|Publication number||US6053938 A|
|Application number||US 08/517,497|
|Publication date||Apr 25, 2000|
|Filing date||Aug 21, 1995|
|Priority date||Aug 27, 1994|
|Also published as||DE4430485C1, EP0698379A1, EP0698379B1|
|Publication number||08517497, 517497, US 6053938 A, US 6053938A, US-A-6053938, US6053938 A, US6053938A|
|Inventors||Helmut Goldmann, Helmut Waldert|
|Original Assignee||Aesculap Ag & Co. Kg|
|Export Citation||BiBTeX, EndNote, RefMan|
|Patent Citations (27), Non-Patent Citations (8), Referenced by (23), Classifications (5), Legal Events (6)|
|External Links: USPTO, USPTO Assignment, Espacenet|
The invention relates to a textile, particularly knitted or woven, conical vessel prosthesis, a process for its production and apparatuses for its production.
Artificial vessel prostheses for replacing blood vessels and other hollow organs of the human or animal body are known. Thus, there are knitted vessel prostheses, cf. DE-A-24 61 370, U.S. Pat. No. 3,945,052 and U.S. Pat. No. 4,047,252, as well as woven prostheses, cf. EP-B1-108 171. The prostheses can have a smooth surface and can be in the form of a single or double velour, as is apparent from the above documents. In addition, the prostheses can have a so-called bifurcation, i.e. a forking into generally two thinner branches. The known prostheses comprise cylindrical tubular portions with a constant diameter, apart from a diameter reduction as a result of the bifurcation. The prostheses can also be corrugated or ribbed, which is generally referred to in the art as pleating. The prostheses can be impregnated with a resorbable or non-resorbable sealing medium for the sealing of the textile wall structure. They can also be used in the unimpregnated state and during the operation there is at least a precoagulation of the prosthesis wall with the blood of the patient, in order to bring about the necessary sealing until the weave has grown into the wall structure.
In order to obtain favourable flow conditions, vessel prostheses can be given a conical configuration in much the same way as natural blood vessels. Such a conical vessel prosthesis of non-textile material and the production thereof is described in EP-A2-391 586. For the production thereof a polytetrafluoroethylene, extruded tubular fabric is initially stretched to 2 to 6 times its original length and becomes porous. This is followed by an expansion of the porous tubular fabric by an expanding engaging or pushing onto a conical mandrel, which is ultrasonically excited. A similar non-textile, conical vessel prosthesis is described in East German patent 160857. Textile vessel prostheses with a stepped diameter are also commercially available, without details of their manufacturing procedure being known. Such prostheses are also incorrectly called conical. DE-OS 22 55 743 discloses a textile vessel prosthesis with different diameters at its ends and which is conically constructed in the longitudinal direction. The vessel prosthesis is produced by generally known knitting methods. In particular, it is produced on a fine pitch flat knitting machine with a number of needles corresponding to the required inside width or diameter. The stitches or loops are successively removed and placed in inactive needles, so that at the end the inside width corresponds to the requisite inside width of the prosthesis.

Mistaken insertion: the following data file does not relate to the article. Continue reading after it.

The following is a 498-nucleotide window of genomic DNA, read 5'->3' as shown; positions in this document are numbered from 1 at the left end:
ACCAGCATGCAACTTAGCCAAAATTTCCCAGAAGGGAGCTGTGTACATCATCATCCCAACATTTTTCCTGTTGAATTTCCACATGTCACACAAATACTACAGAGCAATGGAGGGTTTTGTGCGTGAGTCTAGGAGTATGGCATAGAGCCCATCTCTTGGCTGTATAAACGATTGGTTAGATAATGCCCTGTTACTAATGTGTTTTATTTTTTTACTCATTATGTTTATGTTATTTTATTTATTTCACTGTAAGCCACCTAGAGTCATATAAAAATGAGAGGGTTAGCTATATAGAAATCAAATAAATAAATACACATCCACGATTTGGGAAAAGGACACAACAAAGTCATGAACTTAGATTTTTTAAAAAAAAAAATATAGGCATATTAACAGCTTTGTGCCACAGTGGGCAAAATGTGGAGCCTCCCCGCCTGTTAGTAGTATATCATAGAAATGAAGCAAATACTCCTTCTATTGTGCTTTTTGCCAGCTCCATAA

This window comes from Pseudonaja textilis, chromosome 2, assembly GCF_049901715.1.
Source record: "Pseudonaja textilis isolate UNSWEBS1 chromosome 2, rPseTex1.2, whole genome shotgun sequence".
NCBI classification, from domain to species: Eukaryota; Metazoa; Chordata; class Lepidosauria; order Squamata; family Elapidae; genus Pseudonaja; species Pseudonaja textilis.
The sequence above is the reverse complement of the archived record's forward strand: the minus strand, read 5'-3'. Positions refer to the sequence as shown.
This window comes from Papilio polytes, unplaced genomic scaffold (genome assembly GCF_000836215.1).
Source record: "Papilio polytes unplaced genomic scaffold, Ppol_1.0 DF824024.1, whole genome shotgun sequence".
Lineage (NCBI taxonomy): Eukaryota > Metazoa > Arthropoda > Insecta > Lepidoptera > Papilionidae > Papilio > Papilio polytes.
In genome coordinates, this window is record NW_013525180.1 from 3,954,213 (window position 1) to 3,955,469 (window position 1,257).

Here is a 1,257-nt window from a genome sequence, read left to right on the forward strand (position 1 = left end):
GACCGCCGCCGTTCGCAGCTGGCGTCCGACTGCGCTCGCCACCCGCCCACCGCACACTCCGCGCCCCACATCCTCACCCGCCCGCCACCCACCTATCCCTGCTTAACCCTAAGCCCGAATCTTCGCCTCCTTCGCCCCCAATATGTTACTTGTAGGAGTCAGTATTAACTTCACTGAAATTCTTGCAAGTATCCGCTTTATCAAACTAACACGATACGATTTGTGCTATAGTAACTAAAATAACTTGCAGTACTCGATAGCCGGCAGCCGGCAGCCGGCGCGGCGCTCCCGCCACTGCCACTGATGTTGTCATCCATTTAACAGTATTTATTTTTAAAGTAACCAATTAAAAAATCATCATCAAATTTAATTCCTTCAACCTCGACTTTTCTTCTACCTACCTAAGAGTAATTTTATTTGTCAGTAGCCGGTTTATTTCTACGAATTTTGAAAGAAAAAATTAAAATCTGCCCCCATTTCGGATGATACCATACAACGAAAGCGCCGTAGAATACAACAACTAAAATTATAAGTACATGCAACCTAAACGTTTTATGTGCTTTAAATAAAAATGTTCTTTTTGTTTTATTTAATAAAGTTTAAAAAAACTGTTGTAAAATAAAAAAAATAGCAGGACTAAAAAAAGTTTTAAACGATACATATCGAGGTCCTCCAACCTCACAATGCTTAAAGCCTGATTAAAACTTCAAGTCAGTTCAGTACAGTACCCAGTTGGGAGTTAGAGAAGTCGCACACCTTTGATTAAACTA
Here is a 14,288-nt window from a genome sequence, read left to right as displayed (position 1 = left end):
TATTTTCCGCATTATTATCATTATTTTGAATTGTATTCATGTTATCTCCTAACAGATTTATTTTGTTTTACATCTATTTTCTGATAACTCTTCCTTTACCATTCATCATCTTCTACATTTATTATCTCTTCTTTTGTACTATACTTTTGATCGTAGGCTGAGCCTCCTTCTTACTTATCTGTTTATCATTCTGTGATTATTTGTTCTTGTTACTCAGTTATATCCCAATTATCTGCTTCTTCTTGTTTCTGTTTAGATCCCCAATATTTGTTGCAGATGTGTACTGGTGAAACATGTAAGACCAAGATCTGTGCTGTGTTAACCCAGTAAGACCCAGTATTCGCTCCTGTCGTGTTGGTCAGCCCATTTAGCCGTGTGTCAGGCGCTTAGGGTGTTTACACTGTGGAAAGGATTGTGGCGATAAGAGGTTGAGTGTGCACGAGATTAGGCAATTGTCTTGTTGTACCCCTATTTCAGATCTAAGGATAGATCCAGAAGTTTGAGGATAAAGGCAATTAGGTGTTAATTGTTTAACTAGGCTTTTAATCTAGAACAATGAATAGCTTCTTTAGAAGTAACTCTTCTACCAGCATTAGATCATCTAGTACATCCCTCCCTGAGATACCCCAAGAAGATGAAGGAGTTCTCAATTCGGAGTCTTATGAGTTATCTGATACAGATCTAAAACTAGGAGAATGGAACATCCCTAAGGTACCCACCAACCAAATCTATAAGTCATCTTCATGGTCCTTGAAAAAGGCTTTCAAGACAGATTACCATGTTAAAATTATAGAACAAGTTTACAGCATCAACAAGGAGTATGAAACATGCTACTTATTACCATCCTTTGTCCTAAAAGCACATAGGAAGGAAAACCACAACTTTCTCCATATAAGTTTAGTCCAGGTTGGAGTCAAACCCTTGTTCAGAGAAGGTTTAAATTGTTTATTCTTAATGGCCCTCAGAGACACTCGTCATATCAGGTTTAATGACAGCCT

Another textile vessel prosthesis with diameter variation is known from the publication PLANCK, HEINRICH: Development of a textile arterial prosthesis with fibrous structure (in German), Stuttgart University thesis, 1980, p 38. The diameter variation is brought about in that with the aid of additional binding threads the free inside diameter of the knitted tubular prosthesis is adjusted and conical prostheses can be produced using the same procedure.
The problem of the invention is to provide a textile, conical vessel prosthesis, which is able to offer the variation and design possibilities of the hitherto known textile vessel prostheses. The object of the invention is a knitted or woven vessel prosthesis with a conical construction in the longitudinal direction and which, apart from any bifurcations, has a constant number of yarns or threads in cross-section over the entire length. The term conical construction in the longitudinal direction means a constant amount diameter change, which is preferably continuous over the prosthesis length.